Many thanks for all your help. My 18 year old son wants to join the Marine Corps, but has some sleepwalking history after 13 years old. He seems to be able to prevent his sleepwalking by avoiding video monitors (gaming, videos, movies, etc.) for at least an hour before sleeping, and by exercising vigorously each day. I gather from your site that sleepwalking may be eligible for a waiver. Can you offer any guidance on whether he might be able to obtain a waiver, and if so, under what circumstances?

  37. NCCM(Ret) says:


    NavyDoc is the best person to ask this question, I apologize for the inconvenience, but if you could copy and paste your question to this medical page, he should be able to help. He stopped answering on this specific page a while back to focus on the two main medical waiver pages.

  38. Tim says:

    Many thanks NCCM(Ret)!

  39. Anita [Last name redacted for privacy] says:

    I have a question. My son is a pre-dental college student. He volunteers at a low income dental clinic. The university where he volunteers did a Quantiferon Gold blood test, routine screening with HEb B. It was positive for TB exposure.

    Chest xray negative. Subsequent skin test- PPD, negative.

    He intends on starting dental school in exactly two years, and has been working wiht a naval recruiter in the hopes of obtaining a navy scholarship to pay for dental school. He is a top candidate per the recruiter and per the school. He needs to apply for both by May of this year, in order to start about 2 years from today..

    We aren’t quite sure what to do, and have asked our PCP to run this by an infectious disease Dr. First, we know it is possible to have a false positive blood test. This is probably given there was no reaction on a subsequnet skin test.

    We also understand that once positive, you are always considered positive. So, perhaps he should just start treatment, instead of trying to prove it’s a false positive. We’re not quite sure.

    Here’s the quesiton: If he starts treatment now, assuming it’s latent tb, would this delay everything now by the length of the treatment? Is it possible to get a waiver on that 2 year timeframe?

    Thank you.


  40. NCCM(Ret) says:


    His recruiter could send his medical records to MEPS for a prescreening evaluation to verify his condition, but a positive PPD without symptoms is latent TB. If he cannot prove that he had a CDC-approved course of treatment, he will be PDQ. Once treatment is successfully completed, he would no longer be disqualified. He would not be able to process until the treatment is complete.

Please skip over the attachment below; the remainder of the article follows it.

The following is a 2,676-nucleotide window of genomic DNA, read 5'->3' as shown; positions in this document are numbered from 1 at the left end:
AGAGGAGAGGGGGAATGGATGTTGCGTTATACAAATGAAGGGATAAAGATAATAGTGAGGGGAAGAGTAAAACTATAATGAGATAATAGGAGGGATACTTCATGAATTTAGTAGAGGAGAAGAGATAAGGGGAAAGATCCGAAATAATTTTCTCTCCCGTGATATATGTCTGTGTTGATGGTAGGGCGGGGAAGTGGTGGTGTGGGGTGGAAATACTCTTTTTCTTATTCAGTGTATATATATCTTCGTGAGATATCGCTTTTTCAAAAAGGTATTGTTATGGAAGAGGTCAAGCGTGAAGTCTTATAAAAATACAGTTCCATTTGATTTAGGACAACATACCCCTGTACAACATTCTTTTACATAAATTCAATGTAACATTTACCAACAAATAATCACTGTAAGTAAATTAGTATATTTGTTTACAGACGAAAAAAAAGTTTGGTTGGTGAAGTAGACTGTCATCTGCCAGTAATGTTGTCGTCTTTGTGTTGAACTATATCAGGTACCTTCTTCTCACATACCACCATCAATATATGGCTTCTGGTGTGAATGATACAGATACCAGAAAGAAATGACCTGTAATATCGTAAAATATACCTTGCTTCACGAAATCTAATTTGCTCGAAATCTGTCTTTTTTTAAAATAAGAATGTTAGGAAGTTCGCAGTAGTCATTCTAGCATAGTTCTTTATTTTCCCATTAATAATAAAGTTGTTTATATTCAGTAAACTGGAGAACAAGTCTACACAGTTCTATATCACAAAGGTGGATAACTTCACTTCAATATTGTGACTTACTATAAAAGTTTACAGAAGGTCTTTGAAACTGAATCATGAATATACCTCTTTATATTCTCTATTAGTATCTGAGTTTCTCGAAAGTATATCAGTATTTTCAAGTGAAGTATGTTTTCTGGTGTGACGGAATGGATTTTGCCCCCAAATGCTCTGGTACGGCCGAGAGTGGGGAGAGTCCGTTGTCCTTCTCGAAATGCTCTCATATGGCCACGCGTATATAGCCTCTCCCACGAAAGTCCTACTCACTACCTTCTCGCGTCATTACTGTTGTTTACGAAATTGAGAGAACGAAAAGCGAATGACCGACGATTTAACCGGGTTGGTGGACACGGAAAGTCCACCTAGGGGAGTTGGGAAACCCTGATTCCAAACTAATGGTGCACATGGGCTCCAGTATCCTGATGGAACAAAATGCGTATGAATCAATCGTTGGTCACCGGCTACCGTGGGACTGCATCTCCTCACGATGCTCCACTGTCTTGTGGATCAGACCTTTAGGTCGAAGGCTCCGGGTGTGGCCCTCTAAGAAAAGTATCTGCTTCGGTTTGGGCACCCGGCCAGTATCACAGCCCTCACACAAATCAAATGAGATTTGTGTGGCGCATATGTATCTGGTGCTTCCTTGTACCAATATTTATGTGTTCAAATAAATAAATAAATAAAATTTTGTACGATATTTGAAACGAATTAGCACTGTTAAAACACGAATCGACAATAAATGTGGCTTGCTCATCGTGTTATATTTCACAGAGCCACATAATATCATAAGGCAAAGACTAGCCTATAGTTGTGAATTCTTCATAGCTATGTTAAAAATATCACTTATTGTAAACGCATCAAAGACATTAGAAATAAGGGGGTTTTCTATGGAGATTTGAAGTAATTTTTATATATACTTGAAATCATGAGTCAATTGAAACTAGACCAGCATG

The guiding instruction (DoDI 6130.03) states: “History of latent tuberculosis infection, as defined by current Centers for Disease Control and Prevention guidelines, unless documentation of completion of appropriate treatment [is disqualifying].”

  41. Darby says:

    Good morning,

    Are the markers/clips left after a breast biospy disqualifing?

    Thank you for your time,

  42. Aaron says:

    OK I have a question, Sense at least 1995 I have been told that I have ADHD. My concern is I do not have nor can I locate any documents that state that I have been diagnosed ADHD. I have been been told by multiple recruiters to mark that I do not have it as I cannot provide documentation. However I was told by a navy chief to document it since it’s self reported. I do not want to cause a issue where I could potentially get fined or worse. I had a situation last week where I submitted a to 07 cama and it was found that I’ve already submitted a form last year that reported I had ADHT. And it immediately disqualified me. I spent 10 minutes trying to get waived on the phone. And they were able to wave it. But during those 10 minutes I was told that I should put everything down on the form but what should I put down should I put down what I have been diagnosed what I have been told? And if this is self reported, does this should I still declare it or should I just marked no on the 2074

  43. NCCM(Ret) says:


    Listen to what the Navy Chief told you.

  44. Darby says:

    Sorry NCCM, I just realized this morning that I posted my question in the wrong forum. Feel free to delete my post from 8-19-18.
    Have a great day!

  45. Jonathan says:

    Hey I have a pin in each hip from a surgery in 2012 for Slipped Capital Femoral Epiphysis. (SCFE) I was 12 years old when I had the surgery. Can I get a waiver?

  46. NCCM(Ret) says:


    A waiver is possible; however, based on those who a waiver submitted and followed up on this website, the chances of approval do not appear great.

  47. Phillip says:

    Good afternoon

    I broke my ankle in middle school and i still have a pin in it (retained hardware). I have absolutely zero limitations and have played soccer at the club and high school level and a year of volleyball. I have never had any residual pain or swelling and no limitations in the range of motion. My recruiter is telling me that there is zero chance of me getting a waiver. Of course i am devastated but i refuse to give up. If i can get recommendations from my surgeon as well as my orthopedist, can that help me “push” the recruiter to help get me thru? I really don’t want to give up on this. Especially after seeing that this is condition of thing is listed under Conditions normally waiver-able.

  48. NCCM(Ret) says:


    Retained hardware in the ankle is PDQ. A waiver is on a case by case basis, depending largely on whether or not the doctor at MEPS can feel your hardware.

  49. Phillip says: